POLITICS
12/04/2014 10:14 am ET Updated Dec 04, 2014

Luis Gutierrez: It's 'Fantasy' To Think U.S. Can Or Should Deport 11 Million People

WASHINGTON -- House Republicans are fooling themselves if they think it's viable, smart or moral to deport more than 11 million undocumented immigrants, Rep. Luis Gutierrez (D-Ill.) said Wednesday evening.

The House is set to vote Thursday on a bill from Rep. Ted Yoho (R-Fla.) that would prohibit the president from taking executive actions to exempt groups of people from deportation. The bill is Republicans' first attempt -- but certainly not the last -- to stop the executive actions on immigration that President Barack Obama announced last month.

"What we are sending to the floor of the United States Congress is yet another symbolic and superficial bill supporting the fantasy that every single undocumented immigrant should be deported," Gutierrez said at a House Rules Committee meeting. "The Republican majority is planting its flag firmly on a myth."

Under Obama's new executive actions, parents of U.S. citizens and legal permanent residents who can pass a background check and have been in the country for five or more years could apply to stay and work legally. Obama is also expanding his existing Deferred Action for Childhood Arrivals policy, or DACA, that gives similar relief to undocumented immigrants who came to the U.S. under the age of 16. The policies could protect up to 5 million people from deportation.

House Republicans have voted repeatedly on measures to end DACA -- effectively demanding that young people who came as children be put back at risk of deportation. They are set to do the same for parents on Thursday.

Republicans have said both measures are needed because Obama is overstepping his constitutional authority by exempting groups from deportation.

The Obama administration and many legal experts have argued the programs fit within the principle of prosecutorial discretion, allowing them to focus on criminals, national security threats and recent illegal border-crossers rather than law-abiding people with longstanding ties to the U.S. Since both programs are applied on a case-by-case basis, the administration argues it is not the blanket amnesty Republicans claim it to be.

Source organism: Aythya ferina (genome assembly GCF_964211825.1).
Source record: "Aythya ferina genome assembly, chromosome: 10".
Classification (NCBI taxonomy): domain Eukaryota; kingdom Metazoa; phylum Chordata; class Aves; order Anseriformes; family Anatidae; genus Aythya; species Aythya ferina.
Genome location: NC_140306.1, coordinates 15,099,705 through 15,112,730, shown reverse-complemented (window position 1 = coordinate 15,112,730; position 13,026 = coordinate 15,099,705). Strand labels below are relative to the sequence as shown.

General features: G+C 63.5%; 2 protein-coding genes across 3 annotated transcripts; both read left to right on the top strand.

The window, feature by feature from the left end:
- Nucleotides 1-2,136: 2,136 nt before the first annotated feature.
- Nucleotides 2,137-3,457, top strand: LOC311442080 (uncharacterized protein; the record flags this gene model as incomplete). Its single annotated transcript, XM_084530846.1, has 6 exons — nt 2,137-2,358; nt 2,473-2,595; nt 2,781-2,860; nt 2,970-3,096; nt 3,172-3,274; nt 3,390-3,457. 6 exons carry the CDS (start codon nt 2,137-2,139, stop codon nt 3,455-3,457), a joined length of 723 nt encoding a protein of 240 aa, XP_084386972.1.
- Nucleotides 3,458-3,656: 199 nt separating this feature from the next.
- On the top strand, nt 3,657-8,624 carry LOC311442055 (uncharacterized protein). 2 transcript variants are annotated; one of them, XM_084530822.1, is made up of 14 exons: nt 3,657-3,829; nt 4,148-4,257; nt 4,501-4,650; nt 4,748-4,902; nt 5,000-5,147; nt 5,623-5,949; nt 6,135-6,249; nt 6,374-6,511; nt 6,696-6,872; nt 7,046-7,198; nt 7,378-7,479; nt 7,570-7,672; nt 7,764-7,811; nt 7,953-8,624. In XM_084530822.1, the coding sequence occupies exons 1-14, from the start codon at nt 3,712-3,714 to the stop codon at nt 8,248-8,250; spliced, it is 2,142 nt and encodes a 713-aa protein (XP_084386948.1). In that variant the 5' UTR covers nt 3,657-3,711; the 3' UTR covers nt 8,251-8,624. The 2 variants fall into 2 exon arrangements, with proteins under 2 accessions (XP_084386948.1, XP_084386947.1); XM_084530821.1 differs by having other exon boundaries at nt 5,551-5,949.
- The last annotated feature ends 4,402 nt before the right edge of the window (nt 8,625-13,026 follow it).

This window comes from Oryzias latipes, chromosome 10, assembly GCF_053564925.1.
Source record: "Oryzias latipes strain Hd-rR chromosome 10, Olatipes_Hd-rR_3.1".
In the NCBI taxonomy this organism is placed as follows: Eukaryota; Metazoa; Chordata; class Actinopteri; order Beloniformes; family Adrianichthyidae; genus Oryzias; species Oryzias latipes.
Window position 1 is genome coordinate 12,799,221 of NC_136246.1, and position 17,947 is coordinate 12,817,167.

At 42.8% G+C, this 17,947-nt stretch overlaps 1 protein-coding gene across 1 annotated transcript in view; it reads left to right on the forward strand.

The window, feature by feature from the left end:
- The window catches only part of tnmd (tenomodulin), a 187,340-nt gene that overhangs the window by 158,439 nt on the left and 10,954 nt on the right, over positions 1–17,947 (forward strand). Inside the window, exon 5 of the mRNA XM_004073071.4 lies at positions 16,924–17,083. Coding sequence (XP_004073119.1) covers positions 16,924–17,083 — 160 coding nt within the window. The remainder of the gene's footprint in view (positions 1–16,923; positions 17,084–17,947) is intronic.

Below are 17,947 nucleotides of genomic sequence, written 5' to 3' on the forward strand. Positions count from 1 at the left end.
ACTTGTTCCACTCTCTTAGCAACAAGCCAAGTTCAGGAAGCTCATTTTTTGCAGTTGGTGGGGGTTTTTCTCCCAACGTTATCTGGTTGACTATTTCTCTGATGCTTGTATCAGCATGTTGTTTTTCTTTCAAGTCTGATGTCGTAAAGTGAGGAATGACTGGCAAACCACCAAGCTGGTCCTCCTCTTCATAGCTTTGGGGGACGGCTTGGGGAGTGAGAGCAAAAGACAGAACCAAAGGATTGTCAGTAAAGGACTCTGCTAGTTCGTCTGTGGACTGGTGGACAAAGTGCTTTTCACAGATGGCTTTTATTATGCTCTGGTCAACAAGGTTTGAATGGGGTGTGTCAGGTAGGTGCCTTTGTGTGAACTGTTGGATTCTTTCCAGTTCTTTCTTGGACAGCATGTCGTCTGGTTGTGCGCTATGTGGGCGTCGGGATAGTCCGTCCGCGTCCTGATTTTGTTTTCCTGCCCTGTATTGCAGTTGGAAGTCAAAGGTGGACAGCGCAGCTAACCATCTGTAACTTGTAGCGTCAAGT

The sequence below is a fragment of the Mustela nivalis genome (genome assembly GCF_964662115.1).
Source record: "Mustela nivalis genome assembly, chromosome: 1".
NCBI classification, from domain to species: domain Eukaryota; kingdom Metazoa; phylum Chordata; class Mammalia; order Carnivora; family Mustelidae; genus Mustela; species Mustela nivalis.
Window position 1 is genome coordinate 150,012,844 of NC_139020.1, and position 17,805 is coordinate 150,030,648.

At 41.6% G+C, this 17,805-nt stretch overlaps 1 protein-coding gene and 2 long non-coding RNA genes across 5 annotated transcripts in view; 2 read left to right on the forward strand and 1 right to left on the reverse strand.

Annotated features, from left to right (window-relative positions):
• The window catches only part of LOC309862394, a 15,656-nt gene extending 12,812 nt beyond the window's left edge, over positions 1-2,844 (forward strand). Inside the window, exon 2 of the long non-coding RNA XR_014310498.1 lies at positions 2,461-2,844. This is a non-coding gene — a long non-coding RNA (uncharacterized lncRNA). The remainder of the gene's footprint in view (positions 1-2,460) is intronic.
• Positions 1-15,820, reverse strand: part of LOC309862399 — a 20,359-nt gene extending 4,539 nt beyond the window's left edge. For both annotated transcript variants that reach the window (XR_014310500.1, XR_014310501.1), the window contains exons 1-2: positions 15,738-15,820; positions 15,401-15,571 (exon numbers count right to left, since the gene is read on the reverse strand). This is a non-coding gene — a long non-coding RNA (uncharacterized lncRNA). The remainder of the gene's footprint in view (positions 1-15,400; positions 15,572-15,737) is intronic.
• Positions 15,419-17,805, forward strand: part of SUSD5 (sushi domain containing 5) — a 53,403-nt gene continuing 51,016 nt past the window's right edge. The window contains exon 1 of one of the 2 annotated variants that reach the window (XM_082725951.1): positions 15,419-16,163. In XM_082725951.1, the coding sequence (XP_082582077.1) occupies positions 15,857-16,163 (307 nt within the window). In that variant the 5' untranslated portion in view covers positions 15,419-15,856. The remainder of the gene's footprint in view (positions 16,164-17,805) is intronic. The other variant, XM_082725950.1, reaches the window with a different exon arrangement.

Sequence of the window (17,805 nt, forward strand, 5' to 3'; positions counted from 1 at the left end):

Gutierrez laid out some of the costs of deporting every single undocumented immigrant. For one, it would mean millions of U.S. citizen children being put in foster care, taken in by family members or taken away from a country they have a legal right to reside in, he said. He said it also could put hundreds of thousands of houses on the market and leave farms lacking the workers they need.

He said the courts would be overburdened -- as they are already -- and unable to quickly deport high-priority offenders.

"Sorry murderers and rapists, you have to wait your turn for deportation because we want to arbitrarily round up and kick out all the moms and dads who were working at the car wash and playing ball with their children, and now the courts are full, so you will just have to chill," Gutierrez said.

There's also the cost. Gutierrez said the government would need to pay for 550,000 airplanes to deport all 11 million undocumented immigrants. Unless Republicans are willing to raise taxes, that wouldn't be possible, he said.

The longtime advocate for immigrants said Congress should take up immigration reform instead.

"That is the way forward, and all the rest of this is incredibly wasteful theater that makes the American people say, 'What are those people in Washington doing? Because they sure are not taking action to help Americans and their families,'" he said.

Watch his testimony above.

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